The 17 euro area countries, together with six non-euro countries (Bulgaria, Denmark, Latvia, Lithuania, Poland and Romania, which have also joined the Euro Plus Pact) will sign an intergovernmental agreement, committing to strengthen budgetary discipline and greater coordination of economic policies. This is the so called "fiscal compact", whose architects are Germany and France, and its "godfather" is ECB President Mario Draghi, who was the first to use exactly this expression.
The governments of the Czech Republic and Sweden have to consult their national parliaments before taking any decision, and Hungary, although it initially refused to join, might rethink its position so as not to remain in isolation. Thus the only country that remained outside the "fiscal compact" was the UK.
It was the British veto that was the reason the member states to resort to an intergovernmental agreement, because after 10-hour discussions it became clear that there would be no unanimous support for Treaty changes. At an early morning press conference in Brussels Prime Minister David Cameron explained his position simply and clearly: "What is on offers is not in Brittan’s interests, so I didn’t agree to it." Although, the prime minister added, "it is not easy when you are in a room with many other people who all want to press ahead, who all say forget about your safeguards, forget about your interests, let`s all just sign up to this thing together. It is sometimes the right thing to say, ‘I cannot do that, it is not in our national interest, I don’t want to put that in front of my parliament because I don’t think I can recommend it with a clear conscience, so I am going to say no and exercise my veto.'"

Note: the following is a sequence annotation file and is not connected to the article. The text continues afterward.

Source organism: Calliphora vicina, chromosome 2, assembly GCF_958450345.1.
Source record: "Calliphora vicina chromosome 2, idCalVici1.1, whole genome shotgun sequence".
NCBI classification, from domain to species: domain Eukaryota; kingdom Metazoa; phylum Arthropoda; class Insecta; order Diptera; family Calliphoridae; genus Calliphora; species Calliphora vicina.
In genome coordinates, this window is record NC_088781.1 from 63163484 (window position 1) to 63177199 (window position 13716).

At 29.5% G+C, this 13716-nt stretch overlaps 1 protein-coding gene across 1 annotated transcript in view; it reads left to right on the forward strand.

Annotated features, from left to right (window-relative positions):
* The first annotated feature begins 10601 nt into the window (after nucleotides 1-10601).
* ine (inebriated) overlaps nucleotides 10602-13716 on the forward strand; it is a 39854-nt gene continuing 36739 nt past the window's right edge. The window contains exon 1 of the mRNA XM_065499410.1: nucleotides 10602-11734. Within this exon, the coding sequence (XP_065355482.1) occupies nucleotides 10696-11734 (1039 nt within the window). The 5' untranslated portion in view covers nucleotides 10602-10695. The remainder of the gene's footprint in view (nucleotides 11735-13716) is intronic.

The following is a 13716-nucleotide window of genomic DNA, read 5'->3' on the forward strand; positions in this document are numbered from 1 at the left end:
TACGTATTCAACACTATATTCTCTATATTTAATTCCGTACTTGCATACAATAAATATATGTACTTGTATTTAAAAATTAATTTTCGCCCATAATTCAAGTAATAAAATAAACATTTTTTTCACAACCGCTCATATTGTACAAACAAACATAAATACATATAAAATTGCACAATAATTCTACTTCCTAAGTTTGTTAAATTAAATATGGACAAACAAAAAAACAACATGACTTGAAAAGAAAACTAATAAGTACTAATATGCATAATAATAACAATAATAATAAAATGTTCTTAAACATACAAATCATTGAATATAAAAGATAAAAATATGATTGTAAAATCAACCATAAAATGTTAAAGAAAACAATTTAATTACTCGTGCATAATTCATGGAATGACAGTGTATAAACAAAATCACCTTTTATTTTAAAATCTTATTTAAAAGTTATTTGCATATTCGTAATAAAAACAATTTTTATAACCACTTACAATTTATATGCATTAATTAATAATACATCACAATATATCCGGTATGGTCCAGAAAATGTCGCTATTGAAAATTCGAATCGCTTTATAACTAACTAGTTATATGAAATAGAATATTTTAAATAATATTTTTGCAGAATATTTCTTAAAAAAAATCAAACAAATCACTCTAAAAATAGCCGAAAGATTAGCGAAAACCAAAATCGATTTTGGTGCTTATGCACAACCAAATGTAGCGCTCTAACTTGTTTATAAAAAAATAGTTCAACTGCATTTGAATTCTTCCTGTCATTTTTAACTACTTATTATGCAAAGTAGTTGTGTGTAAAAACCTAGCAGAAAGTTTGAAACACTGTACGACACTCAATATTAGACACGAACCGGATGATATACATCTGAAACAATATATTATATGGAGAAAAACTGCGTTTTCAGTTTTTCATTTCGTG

David Cameron explained that he was not opposed to the eurozone countries solving their problems separately, outside the European treaties, and wished them luck, but he could not allow "a treaty within a treaty" with no safeguards for the single market and "other key British interests."